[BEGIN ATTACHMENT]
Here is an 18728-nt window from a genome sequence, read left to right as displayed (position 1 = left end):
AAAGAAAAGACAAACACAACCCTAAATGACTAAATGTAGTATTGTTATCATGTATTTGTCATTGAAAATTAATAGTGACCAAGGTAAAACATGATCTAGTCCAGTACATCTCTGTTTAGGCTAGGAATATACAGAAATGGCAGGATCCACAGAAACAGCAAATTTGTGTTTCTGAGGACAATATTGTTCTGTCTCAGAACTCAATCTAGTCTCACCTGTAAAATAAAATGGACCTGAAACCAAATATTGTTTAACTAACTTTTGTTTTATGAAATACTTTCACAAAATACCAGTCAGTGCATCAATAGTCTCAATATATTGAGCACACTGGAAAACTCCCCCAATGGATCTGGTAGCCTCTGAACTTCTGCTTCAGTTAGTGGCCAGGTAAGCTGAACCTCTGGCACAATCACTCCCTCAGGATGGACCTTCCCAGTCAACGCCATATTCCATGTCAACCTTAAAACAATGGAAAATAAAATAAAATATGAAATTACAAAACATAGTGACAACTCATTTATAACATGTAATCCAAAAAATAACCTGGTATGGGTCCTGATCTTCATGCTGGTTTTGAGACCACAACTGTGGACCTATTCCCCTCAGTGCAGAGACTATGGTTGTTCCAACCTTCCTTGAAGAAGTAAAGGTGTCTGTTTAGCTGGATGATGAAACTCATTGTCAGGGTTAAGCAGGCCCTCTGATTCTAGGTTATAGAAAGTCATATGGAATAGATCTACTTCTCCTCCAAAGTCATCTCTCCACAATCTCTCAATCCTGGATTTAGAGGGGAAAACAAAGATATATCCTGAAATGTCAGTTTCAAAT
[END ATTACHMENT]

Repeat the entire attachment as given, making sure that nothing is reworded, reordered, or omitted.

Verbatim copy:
Here is an 18728-nt window from a genome sequence, read left to right as displayed (position 1 = left end):
AAAGAAAAGACAAACACAACCCTAAATGACTAAATGTAGTATTGTTATCATGTATTTGTCATTGAAAATTAATAGTGACCAAGGTAAAACATGATCTAGTCCAGTACATCTCTGTTTAGGCTAGGAATATACAGAAATGGCAGGATCCACAGAAACAGCAAATTTGTGTTTCTGAGGACAATATTGTTCTGTCTCAGAACTCAATCTAGTCTCACCTGTAAAATAAAATGGACCTGAAACCAAATATTGTTTAACTAACTTTTGTTTTATGAAATACTTTCACAAAATACCAGTCAGTGCATCAATAGTCTCAATATATTGAGCACACTGGAAAACTCCCCCAATGGATCTGGTAGCCTCTGAACTTCTGCTTCAGTTAGTGGCCAGGTAAGCTGAACCTCTGGCACAATCACTCCCTCAGGATGGACCTTCCCAGTCAACGCCATATTCCATGTCAACCTTAAAACAATGGAAAATAAAATAAAATATGAAATTACAAAACATAGTGACAACTCATTTATAACATGTAATCCAAAAAATAACCTGGTATGGGTCCTGATCTTCATGCTGGTTTTGAGACCACAACTGTGGACCTATTCCCCTCAGTGCAGAGACTATGGTTGTTCCAACCTTCCTTGAAGAAGTAAAGGTGTCTGTTTAGCTGGATGATGAAACTCATTGTCAGGGTTAAGCAGGCCCTCTGATTCTAGGTTATAGAAAGTCATATGGAATAGATCTACTTCTCCTCCAAAGTCATCTCTCCACAATCTCTCAATCCTGGATTTAGAGGGGAAAACAAAGATATATCCTGAAATGTCAGTTTCAAAT